Legendary Chicagoan and Pulitzer Prize winner Studs Terkel, renowned as a historian, author and radio broadcaster who excelled at capturing the stories of everyday Americans, died Friday at age 96. The NewsHour remembers Terkel with a clip from a past interview with Ray Suarez.
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Finally tonight, a tribute to author Studs Terkel, who, among many other things, did essays here on the NewsHour early on. Ray Suarez interviewed him in 2003 about his book "Hope Dies Last," and he asked him why he kept on writing.
STUDS TERKEL, Author:
When someone says, "When are you going to retire?" I say, "When you say that, smile."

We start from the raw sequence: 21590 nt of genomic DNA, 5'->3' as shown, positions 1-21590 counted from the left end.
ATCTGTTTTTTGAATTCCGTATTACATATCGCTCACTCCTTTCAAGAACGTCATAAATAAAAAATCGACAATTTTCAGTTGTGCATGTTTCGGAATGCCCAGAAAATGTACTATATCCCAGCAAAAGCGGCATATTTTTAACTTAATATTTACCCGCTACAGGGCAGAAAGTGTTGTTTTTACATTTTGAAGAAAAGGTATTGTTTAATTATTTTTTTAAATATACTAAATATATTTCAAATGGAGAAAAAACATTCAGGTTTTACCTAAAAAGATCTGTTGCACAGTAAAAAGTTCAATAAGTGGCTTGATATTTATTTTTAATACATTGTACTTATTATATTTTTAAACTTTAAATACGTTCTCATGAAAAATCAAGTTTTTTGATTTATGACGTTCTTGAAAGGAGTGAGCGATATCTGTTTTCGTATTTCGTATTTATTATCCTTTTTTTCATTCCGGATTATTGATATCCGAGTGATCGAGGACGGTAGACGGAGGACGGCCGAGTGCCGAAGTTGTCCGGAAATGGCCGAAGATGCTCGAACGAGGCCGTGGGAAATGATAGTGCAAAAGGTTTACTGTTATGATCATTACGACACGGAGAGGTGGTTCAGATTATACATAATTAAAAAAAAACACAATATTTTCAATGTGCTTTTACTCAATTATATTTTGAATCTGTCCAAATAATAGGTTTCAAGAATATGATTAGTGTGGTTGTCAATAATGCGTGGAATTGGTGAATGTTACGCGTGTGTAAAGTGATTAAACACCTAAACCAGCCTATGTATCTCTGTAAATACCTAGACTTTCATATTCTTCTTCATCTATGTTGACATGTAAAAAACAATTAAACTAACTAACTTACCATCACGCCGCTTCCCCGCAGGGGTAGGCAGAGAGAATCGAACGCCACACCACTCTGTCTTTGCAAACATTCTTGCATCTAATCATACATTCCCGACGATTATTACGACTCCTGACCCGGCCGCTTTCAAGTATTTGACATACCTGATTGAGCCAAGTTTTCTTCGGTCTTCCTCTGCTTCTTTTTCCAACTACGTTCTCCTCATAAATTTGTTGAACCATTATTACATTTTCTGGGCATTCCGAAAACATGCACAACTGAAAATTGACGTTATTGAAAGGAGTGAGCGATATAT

No, I check out while I'm working. For example, wouldn't it be dramatic if I were to check out — I'm 91 years old, right, I've had a pretty good run of it — if I were to check out right now, there's going to be pretty good headlines tomorrow, pretty good — it'd make the show.
Definitely. You'd be the lead, I think.
But the point is, I have an epitaph all set for me: "Curiosity did not kill this cat." And basically that's what it is. I'm curious.
Do I have diminished hopes to some extent? Yes, I do. My hopes diminish. But I'm quoting an old English journalist friend of mine, Jimmy Cameron, who said, "My hopes have diminished, but my curiosity remains."